It sounds like a very trivial question to ask the Chief Executive Officer of Cathay Pacific, but how much money has the airline saved by getting rid of the porcelain pebble salt and pepper pots in Business Class? Yes, they have gone, replacing by tiny plastic sachets of seasoning, which, apparently, you have to ask for.
John Slosar, who next March will trade his CEO business card for one saying “Taipan”, as the chairman of Swire Pacific is known, chuckles. “I do not know and I will be very honest. I flew business class this weekend and it was the first time I saw that and I didn’t know the detail.” The porcelain things were very cool, to the extent that people who travel on Cathay Pacific appreciate style, he added. “And, they were the most frequently pilfered items in the history of Cathay Pacific, by a huge margin.” He laughed, adding he thought the airline should have just distributed them with a huge gift box – or put “stolen from Cathay Pacific” on the bottom.
They were extremely popular – I hope we haven’t just done it to stop the pilferage, he said. “Even in my role I don’t know the detail of every last bit of the service.” There’s a kind of a compliment there, he decided, “it means they were pretty good, and I think we should try to keep the good stuff.”
Selling on Ebay
“Do you have several sets, by the way?” he asked. No I don’t, I replied, truthfully, remembering the holes were too small and would soon clog up with salt in the humidity. I thought of checking on Ebay - Cathay salt and pepper shakers and see what they are going for, said Slosar. I took a look. A set listed as “brand new” went for pounds 7.70 – about HK$100 - on October 27, with 18 bidders. The seller came from Marlow, which is suspiciously close to London’s Heathrow Airport.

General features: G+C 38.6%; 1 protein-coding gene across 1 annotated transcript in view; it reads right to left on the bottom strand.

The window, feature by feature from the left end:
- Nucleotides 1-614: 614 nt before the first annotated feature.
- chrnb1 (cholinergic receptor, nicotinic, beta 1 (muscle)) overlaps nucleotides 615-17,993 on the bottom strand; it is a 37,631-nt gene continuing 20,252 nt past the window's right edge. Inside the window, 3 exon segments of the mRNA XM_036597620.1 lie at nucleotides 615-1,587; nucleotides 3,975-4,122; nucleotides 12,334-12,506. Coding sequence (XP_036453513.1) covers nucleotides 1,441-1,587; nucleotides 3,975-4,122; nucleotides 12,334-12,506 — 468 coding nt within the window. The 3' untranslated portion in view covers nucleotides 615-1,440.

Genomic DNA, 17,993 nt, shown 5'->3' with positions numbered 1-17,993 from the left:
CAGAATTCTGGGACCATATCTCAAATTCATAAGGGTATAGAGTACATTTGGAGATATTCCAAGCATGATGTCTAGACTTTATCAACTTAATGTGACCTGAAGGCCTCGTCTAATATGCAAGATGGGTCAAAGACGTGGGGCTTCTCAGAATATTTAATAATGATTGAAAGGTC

So how often does the Cathay CEO fly business class, or is it always first? No, not always. Before they installed the new long-haul business seat, he slept in it in Cathy City product mock-up, where they try out new stuff. “One of the trials is that I have to be able to sleep in it, because if I can’t, I don’t expect my customers to be able to sleep in it either.” He’d recently flown back from London business class. “I slept for eight and half hours, slept like a baby, it was great,” he reported. Only eight and a half hours on a 12 hour flight? He laughed. “For me that’s pretty good. I needed it.
These new business class seats were Slosar’s baby. He had to go to the Cathay board in mid-2009, when the world economy was seized up and ask to replace all the old “coffin” seats, as passengers call them, and replace them with something new that would bring them up to speed with the competition. He knew it was not the time to ask for a bunch of money, but “the Swire Groups view is long term, do the right thing and good things will happen,” he says.
“The board supported me on that and said get on with it.” He pushed the engineers “faster than they wanted to go and now all the 777s and A330s have the new business class seats. Customer feedback is very positive, he says. Just shows what you can do if you really try.